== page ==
When to Start Worrying About Your Credit Score

When To Start Worrying About Your Credit Score

when to start worrying about your credit score

When To Start Worrying About Your Credit Score

These days a credit score can be a vital asset, and many young consumers are especially interested to know when is the best age to start worrying about their credit score. Most financial experts, including those who specialize in teaching financial literacy to teens, agree that the ideal time is as soon as possible.

When To Start Worrying About Your Credit Score

Many young people begin to build good credit, for example, at age 20 or 21. Most of them started working to create a strong credit history as early as they could, which usually means at age 18. But even if you are under age 18 you can become proactive about your credit history with the help of a parent or guardian who agrees to cosign a loan or credit card application. There is one thing to watch out for, however, if you decide to use a cosigner. Make sure that their credit history is good before you enter into this kind of arrangement. Otherwise their bad credit could influence your own credit profile in a detrimental way, which defeats the whole purpose.

Credit card companies want to know that they can reach you if necessary and that you can repay your obligations. So before you apply for a credit card or other non-secured kind of financing or loan you should have a verifiable income, address, and a phone number listed in your own name. The best place to start when building credit is with a bank where you have a checking or savings account, and a loan officer at the bank can advise you how to build your credit and improve your score in the most efficient manner.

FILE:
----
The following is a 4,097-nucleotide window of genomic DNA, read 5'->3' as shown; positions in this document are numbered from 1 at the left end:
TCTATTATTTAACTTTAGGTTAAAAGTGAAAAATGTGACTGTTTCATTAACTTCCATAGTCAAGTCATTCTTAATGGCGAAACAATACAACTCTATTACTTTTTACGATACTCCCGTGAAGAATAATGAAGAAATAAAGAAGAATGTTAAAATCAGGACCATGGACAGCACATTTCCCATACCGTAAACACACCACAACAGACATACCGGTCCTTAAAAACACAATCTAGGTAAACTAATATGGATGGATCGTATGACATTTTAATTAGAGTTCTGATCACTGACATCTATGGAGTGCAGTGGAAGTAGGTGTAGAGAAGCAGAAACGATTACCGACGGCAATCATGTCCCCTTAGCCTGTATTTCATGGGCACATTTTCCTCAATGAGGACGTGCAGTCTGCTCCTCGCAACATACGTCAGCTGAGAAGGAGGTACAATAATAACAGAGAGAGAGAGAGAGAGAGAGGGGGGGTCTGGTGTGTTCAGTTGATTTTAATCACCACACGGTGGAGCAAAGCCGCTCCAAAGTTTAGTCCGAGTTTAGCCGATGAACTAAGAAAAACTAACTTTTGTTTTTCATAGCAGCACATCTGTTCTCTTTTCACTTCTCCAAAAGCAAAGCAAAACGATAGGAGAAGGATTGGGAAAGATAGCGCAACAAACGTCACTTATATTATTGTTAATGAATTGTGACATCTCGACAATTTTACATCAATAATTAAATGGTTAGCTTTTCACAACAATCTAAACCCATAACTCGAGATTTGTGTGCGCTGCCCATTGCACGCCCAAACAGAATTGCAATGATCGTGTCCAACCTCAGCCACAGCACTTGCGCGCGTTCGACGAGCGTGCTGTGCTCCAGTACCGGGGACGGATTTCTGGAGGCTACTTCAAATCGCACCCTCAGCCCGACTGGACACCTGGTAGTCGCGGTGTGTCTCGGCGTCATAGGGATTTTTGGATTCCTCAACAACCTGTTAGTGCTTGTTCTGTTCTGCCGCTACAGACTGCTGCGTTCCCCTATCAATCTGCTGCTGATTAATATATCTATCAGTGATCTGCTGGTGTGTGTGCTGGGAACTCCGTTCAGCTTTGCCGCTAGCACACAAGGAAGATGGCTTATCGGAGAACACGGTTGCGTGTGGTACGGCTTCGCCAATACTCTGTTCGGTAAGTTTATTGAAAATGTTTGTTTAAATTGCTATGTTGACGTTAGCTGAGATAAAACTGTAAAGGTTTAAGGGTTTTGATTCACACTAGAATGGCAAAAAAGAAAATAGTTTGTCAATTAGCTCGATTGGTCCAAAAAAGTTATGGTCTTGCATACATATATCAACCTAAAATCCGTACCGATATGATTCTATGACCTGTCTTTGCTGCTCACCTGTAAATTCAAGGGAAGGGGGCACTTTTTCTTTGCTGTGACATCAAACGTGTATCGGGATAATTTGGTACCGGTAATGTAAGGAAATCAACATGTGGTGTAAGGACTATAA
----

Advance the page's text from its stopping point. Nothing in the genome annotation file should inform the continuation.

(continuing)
Even if you are not yet eligible for a credit card because you don’t have sufficient income or credit history, you can apply for a prepaid credit card. These cards are secured by cash you deposit into your account, and there are no credit checks involved. If you request the prepaid card company to report your card activity to the major credit reporting agencies they will, and that can help establish new credit and raise your credit score. One of the best is the American Express Prepaid Card, because it offers a special program to build credit and gradually qualify for a non-secured American Express credit card.

One of the big reasons for starting early instead of waiting until you are older and may have a steady job and income stream is because it takes time for credit history to pay off in terms of your score. Credit tracking and reporting agencies will open a file on you as soon as you become a borrower or get your first credit card, but one of the criteria that they look at is the length of time that you have had credit. This length of credit history typically counts for as much as 15% of your total credit score.

Although most people don’t realize it, your credit score can also have an impact on your employment. Many employers these days will check your credit rating as part of the hiring and screening process, and if you have bad credit that could hurt your chances of landing the job you want. The reason companies do this is that they figure that if you are not good at managing your own finances then you may not be reliable in other areas of your life, including your career. But if you have a great credit score they view this as a strong signal that you are responsible, mature, and dependable. So that is yet another powerful reason to start paying attention to your credit score as soon as possible, not matter how young you are.

CompareCards is an online resource that provides tips, tools and guides for users to compare credit card offers. By providing relevant industry news and information, users gain a better understanding of their current credit line so that they can better manage their finances and apply for the right card.

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